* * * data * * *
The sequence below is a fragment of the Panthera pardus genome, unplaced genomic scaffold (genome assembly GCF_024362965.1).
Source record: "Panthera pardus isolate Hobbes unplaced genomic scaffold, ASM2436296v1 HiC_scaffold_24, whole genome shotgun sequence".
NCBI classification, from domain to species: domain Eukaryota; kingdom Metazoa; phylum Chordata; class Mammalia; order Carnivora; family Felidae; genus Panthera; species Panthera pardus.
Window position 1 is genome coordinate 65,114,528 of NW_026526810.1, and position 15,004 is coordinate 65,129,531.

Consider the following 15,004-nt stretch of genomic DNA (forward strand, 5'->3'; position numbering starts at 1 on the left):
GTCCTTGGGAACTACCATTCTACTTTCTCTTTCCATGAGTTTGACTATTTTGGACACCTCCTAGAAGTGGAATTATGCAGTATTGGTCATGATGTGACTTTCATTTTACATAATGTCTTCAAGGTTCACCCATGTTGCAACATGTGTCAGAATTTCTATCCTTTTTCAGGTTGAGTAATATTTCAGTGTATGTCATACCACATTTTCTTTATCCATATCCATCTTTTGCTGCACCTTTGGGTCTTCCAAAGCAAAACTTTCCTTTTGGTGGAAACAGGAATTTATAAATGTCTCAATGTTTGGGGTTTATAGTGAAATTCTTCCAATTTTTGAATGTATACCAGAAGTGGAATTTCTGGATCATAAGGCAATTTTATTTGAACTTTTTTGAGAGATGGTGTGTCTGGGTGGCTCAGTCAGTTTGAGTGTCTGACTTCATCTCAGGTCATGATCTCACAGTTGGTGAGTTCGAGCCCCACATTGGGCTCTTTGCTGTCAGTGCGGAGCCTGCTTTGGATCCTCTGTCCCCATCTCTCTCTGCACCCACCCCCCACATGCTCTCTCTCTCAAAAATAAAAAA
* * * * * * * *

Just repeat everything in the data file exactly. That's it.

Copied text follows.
The sequence below is a fragment of the Panthera pardus genome, unplaced genomic scaffold (genome assembly GCF_024362965.1).
Source record: "Panthera pardus isolate Hobbes unplaced genomic scaffold, ASM2436296v1 HiC_scaffold_24, whole genome shotgun sequence".
NCBI classification, from domain to species: domain Eukaryota; kingdom Metazoa; phylum Chordata; class Mammalia; order Carnivora; family Felidae; genus Panthera; species Panthera pardus.
Window position 1 is genome coordinate 65,114,528 of NW_026526810.1, and position 15,004 is coordinate 65,129,531.

Consider the following 15,004-nt stretch of genomic DNA (forward strand, 5'->3'; position numbering starts at 1 on the left):
GTCCTTGGGAACTACCATTCTACTTTCTCTTTCCATGAGTTTGACTATTTTGGACACCTCCTAGAAGTGGAATTATGCAGTATTGGTCATGATGTGACTTTCATTTTACATAATGTCTTCAAGGTTCACCCATGTTGCAACATGTGTCAGAATTTCTATCCTTTTTCAGGTTGAGTAATATTTCAGTGTATGTCATACCACATTTTCTTTATCCATATCCATCTTTTGCTGCACCTTTGGGTCTTCCAAAGCAAAACTTTCCTTTTGGTGGAAACAGGAATTTATAAATGTCTCAATGTTTGGGGTTTATAGTGAAATTCTTCCAATTTTTGAATGTATACCAGAAGTGGAATTTCTGGATCATAAGGCAATTTTATTTGAACTTTTTTGAGAGATGGTGTGTCTGGGTGGCTCAGTCAGTTTGAGTGTCTGACTTCATCTCAGGTCATGATCTCACAGTTGGTGAGTTCGAGCCCCACATTGGGCTCTTTGCTGTCAGTGCGGAGCCTGCTTTGGATCCTCTGTCCCCATCTCTCTCTGCACCCACCCCCCACATGCTCTCTCTCTCAAAAATAAAAAA